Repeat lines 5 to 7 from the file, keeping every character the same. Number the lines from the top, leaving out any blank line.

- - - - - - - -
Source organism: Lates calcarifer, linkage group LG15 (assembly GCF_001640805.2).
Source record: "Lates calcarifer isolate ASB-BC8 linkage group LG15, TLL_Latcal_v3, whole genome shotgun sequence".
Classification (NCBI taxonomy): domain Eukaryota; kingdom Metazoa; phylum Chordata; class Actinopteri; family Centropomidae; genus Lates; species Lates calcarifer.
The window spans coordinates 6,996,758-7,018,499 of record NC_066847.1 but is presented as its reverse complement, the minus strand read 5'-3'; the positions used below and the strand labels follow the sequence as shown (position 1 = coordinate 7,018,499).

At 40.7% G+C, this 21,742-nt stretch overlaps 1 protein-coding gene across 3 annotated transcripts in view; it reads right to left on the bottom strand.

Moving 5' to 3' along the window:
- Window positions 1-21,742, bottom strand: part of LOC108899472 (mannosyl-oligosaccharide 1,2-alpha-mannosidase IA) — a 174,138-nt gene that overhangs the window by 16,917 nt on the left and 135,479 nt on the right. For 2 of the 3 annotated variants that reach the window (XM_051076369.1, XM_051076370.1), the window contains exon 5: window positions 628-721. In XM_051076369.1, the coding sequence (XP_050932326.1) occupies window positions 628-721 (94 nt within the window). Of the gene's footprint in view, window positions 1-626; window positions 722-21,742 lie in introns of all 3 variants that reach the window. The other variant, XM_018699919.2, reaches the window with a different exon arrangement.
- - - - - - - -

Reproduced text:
At 40.7% G+C, this 21,742-nt stretch overlaps 1 protein-coding gene across 3 annotated transcripts in view; it reads right to left on the bottom strand.

Moving 5' to 3' along the window:
- Window positions 1-21,742, bottom strand: part of LOC108899472 (mannosyl-oligosaccharide 1,2-alpha-mannosidase IA) — a 174,138-nt gene that overhangs the window by 16,917 nt on the left and 135,479 nt on the right. For 2 of the 3 annotated variants that reach the window (XM_051076369.1, XM_051076370.1), the window contains exon 5: window positions 628-721. In XM_051076369.1, the coding sequence (XP_050932326.1) occupies window positions 628-721 (94 nt within the window). Of the gene's footprint in view, window positions 1-626; window positions 722-21,742 lie in introns of all 3 variants that reach the window. The other variant, XM_018699919.2, reaches the window with a different exon arrangement.